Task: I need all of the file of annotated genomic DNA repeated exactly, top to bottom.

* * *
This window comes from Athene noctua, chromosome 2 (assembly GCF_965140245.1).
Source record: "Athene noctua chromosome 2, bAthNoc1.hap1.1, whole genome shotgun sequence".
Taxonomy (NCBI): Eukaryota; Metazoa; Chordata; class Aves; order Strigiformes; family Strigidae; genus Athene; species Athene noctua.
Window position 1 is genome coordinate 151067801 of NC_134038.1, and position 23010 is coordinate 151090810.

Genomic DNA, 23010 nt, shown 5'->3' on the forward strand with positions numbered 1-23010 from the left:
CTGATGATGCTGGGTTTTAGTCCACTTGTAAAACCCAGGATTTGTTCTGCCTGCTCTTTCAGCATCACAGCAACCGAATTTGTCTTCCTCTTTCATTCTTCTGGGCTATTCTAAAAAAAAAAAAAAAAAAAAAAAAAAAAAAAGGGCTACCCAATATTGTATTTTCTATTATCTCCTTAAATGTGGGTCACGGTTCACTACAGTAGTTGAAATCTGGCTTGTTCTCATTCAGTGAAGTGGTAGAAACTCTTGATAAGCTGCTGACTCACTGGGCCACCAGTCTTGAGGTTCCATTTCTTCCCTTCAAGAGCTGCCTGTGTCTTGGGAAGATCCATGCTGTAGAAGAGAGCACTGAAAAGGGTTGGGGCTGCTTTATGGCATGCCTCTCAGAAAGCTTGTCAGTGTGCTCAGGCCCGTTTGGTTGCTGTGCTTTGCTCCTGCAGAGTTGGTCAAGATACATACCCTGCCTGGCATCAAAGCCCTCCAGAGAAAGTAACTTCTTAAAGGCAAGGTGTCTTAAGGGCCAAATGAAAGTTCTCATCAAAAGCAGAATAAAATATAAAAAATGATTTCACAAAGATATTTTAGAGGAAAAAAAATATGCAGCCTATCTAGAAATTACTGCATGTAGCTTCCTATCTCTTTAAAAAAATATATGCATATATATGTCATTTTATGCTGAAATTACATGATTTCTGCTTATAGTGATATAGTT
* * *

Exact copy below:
This window comes from Athene noctua, chromosome 2 (assembly GCF_965140245.1).
Source record: "Athene noctua chromosome 2, bAthNoc1.hap1.1, whole genome shotgun sequence".
Taxonomy (NCBI): Eukaryota; Metazoa; Chordata; class Aves; order Strigiformes; family Strigidae; genus Athene; species Athene noctua.
Window position 1 is genome coordinate 151067801 of NC_134038.1, and position 23010 is coordinate 151090810.

Genomic DNA, 23010 nt, shown 5'->3' on the forward strand with positions numbered 1-23010 from the left:
CTGATGATGCTGGGTTTTAGTCCACTTGTAAAACCCAGGATTTGTTCTGCCTGCTCTTTCAGCATCACAGCAACCGAATTTGTCTTCCTCTTTCATTCTTCTGGGCTATTCTAAAAAAAAAAAAAAAAAAAAAAAAAAAAAAAGGGCTACCCAATATTGTATTTTCTATTATCTCCTTAAATGTGGGTCACGGTTCACTACAGTAGTTGAAATCTGGCTTGTTCTCATTCAGTGAAGTGGTAGAAACTCTTGATAAGCTGCTGACTCACTGGGCCACCAGTCTTGAGGTTCCATTTCTTCCCTTCAAGAGCTGCCTGTGTCTTGGGAAGATCCATGCTGTAGAAGAGAGCACTGAAAAGGGTTGGGGCTGCTTTATGGCATGCCTCTCAGAAAGCTTGTCAGTGTGCTCAGGCCCGTTTGGTTGCTGTGCTTTGCTCCTGCAGAGTTGGTCAAGATACATACCCTGCCTGGCATCAAAGCCCTCCAGAGAAAGTAACTTCTTAAAGGCAAGGTGTCTTAAGGGCCAAATGAAAGTTCTCATCAAAAGCAGAATAAAATATAAAAAATGATTTCACAAAGATATTTTAGAGGAAAAAAAATATGCAGCCTATCTAGAAATTACTGCATGTAGCTTCCTATCTCTTTAAAAAAATATATGCATATATATGTCATTTTATGCTGAAATTACATGATTTCTGCTTATAGTGATATAGTT